NBC News and MSNBC Chairman Andy Lack’s long-predicted retirement, just days short of his 73rd birthday, was confirmed Monday with a press release from newly installed NBC Universal CEO Jeff Shell, who named Telemundo head honcho Cesar Conde as the new executive in charge of Comcast-owned NBC News, MSNBC, and CNBC.
The move—which brings the CNBC financial network under control of the news division, having been outside Lack’s purview and reporting to NBCUniversal CEO Steve Burke—effectively reverses a core personnel decision by Shell’s predecessor, who publicly tapped Lack’s deputy Noah Oppenheim for the top news job even amid a storm of criticism both inside and outside NBC News.
NBC News staffers had been critical of Oppenheim—occasionally to his face at staff meetings—over his handling of Ronan Farrow’s reporting on disgraced and now-imprisoned movie mogul Harvey Weinstein. Oppenheim’s boss, Lack, was also widely blamed for perceived journalistic failures at the news division.
People familiar with the situation told The Daily Beast that Lack was blindsided by Shell’s announcement. An NBC News spokesperson declined to comment.
The re-shuffle gives a vote of limited confidence to NBC news president Oppenheim, who had reported to Lack and was long expected to succeed him in the executive echelons of NBC. One highly placed company insider speculated that Oppenheim, a successful Hollywood screenwriter who has been privately musing with colleagues about returning to his first love, might not stay long at NBC News.
“He’s the big loser,” this person said.
Burke had publicly broached his plans for succession at the network this past January, leaving many to believe Oppenheim would succeed Lack as chairman of NBC News and MSNBC. Burke told Variety: “I still have full faith in [Lack], and Noah is extraordinary. He’s going to end up running NBC News after Andy retires.”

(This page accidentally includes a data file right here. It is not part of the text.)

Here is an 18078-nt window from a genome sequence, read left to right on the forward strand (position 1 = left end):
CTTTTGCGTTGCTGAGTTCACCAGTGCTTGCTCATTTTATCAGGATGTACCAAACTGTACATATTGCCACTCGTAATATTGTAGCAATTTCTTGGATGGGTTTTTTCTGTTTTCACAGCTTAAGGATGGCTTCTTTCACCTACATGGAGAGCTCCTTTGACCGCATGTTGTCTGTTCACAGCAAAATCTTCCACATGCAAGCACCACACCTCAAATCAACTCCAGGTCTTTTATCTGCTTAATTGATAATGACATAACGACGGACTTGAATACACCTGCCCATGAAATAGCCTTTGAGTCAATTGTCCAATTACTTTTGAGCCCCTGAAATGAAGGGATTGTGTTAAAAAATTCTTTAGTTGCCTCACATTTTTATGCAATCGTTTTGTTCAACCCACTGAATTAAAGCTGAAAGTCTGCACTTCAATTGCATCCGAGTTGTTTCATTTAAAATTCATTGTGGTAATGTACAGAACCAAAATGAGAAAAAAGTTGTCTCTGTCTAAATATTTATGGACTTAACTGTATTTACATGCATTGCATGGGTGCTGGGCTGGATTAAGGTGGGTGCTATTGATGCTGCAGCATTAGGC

Shell, who had been conducting a “listening tour” of various NBCU subsidiaries, including NBC News, made no secret in his conversations with news division staffers of his unhappiness with the way Lack and Oppenheim had handled various #MeToo issues at the network.
“This is a slam to Noah—we all thought he was getting promoted but they are finally doing the right thing,” one NBC News insider told The Daily Beast.
“This is the happiest I’ve been about our company in years,” another senior staffer said.
“Good riddance to Andy,” said a third NBC News employee, adding that Lack’s divisive and imperious leadership style was a source of anxiety, insecurity, and resentment among many of his underlings.
In a tersely worded announcement that did not even include a quote from Lack, much less Oppenheim, Shell announced that the widely liked Conde would report to Mark Lazarus who now oversees all of NBCUniversal’s entertainment television.
“This is the right structure to lead NBCUniversal into the future during this transformational time in the industry,” Shell, NBCU’s CEO, said in the statement.
Rumblings about Lack’s corporate demise have circulated internally in recent weeks. Several people who spoke to Shell directly told The Daily Beast that he seemed to telegraph that Lack’s influence at the network was waning.
And Lack’s tenure as the top boss at NBC News was defined by multiple high-profile controversies.
In one of his first major moves as chairman, Lack—who was recruited in early 2015 by NBCUniversal’s then-CEO Burke to calm the NBC News division badly shaken by the Brian Williams scandal—decided not to fire the star anchor of the flagship network news broadcast after Williams was caught lying about his various journalistic adventures, especially his experience embedding with U.S. military units in the Middle East.
After William’s six-month suspension without pay and a carefully orchestrated mea culpa interview with, of all people, Matt Lauer, Lack instead moved the former Nightly News anchor to MSNBC. Lack also faced questions about how the network handled sexual-harassment allegations against former Today host Lauer and network stalwart Tom Brokaw, the once-powerful anchor of NBC Nightly News.
Lack also spent $69 million of Comcast’s money to lure Megyn Kelly from Fox News primetime in 2017 to her own NBC morning show, the Today show’s third hour titled Megyn Kelly Today. That ruinously expensive experiment—in which Kelly’s ratings sagged and she engaged in damaging controversies with celebrities, movie stars and even Fox News communications chief Irena Briganti—ended in tears after a mere 17 months, with Kelly pocketing the balance of her three-year contract.